This paper presents an experimental study on the effect of high strain rate on the compressive behavior of two strain-hardening cement based composites (SHCCs), compared to that of fiber-reinforced high-strength concretes (FRHSCs) with similar compressive strengths.
One of the SHCCs was reinforced with 2% of polyvinyl alcohol (PVA) fibers by volume (SHCC-PVA) and had a compressive strength of 64 MPa. The other was reinforced with 0.5% of steel plus 1.5% of polyethylene (PE) fibers by volume (SHCC-ST+PE) and had a compressive strength of 83 MPa.
Split Hopkinson pressure bar and hydraulic machine experiments were conducted to determine the behavior of the SHCC and FRHSC at strain rates from 30 to 300 and 10−4 to 10−1 s−1, respectively.
The Dynamic Increase Factor (DIFfc), the ratio of the material strength under dynamic loading to that under static loading, was determined for the materials considered.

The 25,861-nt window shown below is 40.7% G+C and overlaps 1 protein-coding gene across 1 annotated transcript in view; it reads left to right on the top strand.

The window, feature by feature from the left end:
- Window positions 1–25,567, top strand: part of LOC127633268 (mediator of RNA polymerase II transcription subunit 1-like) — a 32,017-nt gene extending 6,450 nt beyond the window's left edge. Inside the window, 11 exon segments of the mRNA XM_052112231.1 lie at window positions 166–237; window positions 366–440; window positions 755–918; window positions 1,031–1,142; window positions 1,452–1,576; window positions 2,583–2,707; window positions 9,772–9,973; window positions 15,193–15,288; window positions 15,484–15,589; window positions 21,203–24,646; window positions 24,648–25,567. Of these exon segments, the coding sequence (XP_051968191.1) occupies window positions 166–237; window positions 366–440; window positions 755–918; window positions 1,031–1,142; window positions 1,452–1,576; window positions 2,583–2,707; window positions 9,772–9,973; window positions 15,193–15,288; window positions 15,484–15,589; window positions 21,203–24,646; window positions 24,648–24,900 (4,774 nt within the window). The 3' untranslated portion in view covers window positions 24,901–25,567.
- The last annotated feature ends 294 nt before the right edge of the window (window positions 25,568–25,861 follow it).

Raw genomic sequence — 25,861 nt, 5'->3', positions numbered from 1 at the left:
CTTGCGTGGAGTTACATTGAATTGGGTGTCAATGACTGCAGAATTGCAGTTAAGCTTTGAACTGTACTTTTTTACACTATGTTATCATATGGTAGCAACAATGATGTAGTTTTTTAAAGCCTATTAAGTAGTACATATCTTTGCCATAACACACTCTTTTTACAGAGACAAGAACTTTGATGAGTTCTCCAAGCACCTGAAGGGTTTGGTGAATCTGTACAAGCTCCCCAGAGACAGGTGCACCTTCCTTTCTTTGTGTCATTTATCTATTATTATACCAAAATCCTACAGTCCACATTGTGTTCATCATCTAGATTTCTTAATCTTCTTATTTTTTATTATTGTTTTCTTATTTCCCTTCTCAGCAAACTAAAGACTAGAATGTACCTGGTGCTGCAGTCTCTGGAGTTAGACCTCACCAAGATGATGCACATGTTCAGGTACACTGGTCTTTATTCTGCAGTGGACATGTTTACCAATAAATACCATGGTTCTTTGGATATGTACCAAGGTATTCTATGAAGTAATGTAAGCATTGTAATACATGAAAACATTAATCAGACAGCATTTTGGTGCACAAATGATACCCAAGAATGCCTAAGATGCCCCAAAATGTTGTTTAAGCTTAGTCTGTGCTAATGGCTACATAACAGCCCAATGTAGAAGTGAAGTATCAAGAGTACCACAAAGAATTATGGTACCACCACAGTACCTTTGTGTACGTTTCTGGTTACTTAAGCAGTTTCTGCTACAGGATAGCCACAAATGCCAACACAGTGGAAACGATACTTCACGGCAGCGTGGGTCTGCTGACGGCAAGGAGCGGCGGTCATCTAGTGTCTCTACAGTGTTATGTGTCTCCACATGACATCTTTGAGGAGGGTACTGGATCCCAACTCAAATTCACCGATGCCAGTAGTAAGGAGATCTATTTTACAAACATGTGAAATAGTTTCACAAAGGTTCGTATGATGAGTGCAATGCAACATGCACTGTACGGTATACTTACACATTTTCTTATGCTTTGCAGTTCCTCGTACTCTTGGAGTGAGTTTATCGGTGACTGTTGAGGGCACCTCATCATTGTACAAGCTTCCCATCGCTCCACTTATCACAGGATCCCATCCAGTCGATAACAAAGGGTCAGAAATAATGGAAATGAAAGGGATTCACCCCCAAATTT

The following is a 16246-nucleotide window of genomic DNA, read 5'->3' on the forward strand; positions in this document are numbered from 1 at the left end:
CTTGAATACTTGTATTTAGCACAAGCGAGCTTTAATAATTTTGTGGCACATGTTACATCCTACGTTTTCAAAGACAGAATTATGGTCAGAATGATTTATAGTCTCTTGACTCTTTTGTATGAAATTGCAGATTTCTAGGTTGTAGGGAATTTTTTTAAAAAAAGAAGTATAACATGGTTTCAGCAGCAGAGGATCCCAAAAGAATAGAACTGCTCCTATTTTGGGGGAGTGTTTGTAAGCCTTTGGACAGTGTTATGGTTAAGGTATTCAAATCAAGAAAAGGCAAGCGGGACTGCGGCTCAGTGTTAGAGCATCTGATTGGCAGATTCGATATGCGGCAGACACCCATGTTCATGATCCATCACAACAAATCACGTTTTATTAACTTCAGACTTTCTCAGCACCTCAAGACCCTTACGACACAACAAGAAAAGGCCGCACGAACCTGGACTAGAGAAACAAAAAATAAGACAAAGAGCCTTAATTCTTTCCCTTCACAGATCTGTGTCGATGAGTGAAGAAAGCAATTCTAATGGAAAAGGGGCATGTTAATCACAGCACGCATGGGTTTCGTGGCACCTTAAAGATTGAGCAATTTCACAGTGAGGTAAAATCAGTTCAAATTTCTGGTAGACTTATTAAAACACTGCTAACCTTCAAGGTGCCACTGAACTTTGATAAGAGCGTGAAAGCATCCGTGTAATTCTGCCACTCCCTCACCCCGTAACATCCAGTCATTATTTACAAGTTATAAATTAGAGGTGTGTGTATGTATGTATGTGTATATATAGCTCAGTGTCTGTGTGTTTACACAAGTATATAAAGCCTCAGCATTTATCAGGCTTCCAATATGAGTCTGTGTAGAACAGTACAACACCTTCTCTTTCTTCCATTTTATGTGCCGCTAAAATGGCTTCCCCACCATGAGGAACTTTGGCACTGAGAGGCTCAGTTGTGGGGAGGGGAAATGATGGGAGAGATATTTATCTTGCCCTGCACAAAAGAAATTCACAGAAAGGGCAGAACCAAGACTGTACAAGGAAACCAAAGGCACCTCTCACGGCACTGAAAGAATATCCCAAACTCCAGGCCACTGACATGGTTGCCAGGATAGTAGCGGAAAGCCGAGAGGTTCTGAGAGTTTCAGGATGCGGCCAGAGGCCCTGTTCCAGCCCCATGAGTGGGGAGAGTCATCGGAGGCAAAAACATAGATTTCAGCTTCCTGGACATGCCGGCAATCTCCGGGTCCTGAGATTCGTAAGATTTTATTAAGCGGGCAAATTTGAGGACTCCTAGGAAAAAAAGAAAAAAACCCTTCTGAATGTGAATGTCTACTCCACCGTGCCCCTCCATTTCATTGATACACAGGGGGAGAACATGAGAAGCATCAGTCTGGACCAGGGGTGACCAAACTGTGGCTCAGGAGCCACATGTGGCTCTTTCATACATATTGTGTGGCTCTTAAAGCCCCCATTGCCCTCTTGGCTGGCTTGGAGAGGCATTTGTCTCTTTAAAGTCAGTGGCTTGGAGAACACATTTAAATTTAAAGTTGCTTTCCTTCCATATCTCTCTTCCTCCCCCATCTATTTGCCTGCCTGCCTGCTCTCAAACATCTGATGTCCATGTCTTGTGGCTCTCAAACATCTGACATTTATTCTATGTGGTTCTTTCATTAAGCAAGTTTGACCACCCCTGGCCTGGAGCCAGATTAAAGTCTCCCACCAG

The fracture patterns of the specimens, matrix, and fibers were carefully examined.
The results indicate that the fiber content has a significant effect on the DIFfc values. In addition, it is shown that the equations in CEB-FIP 1990 and fib 2010 codes are not applicable for SHCC and FRHSC beyond a transition strain rate of 30 s−1.
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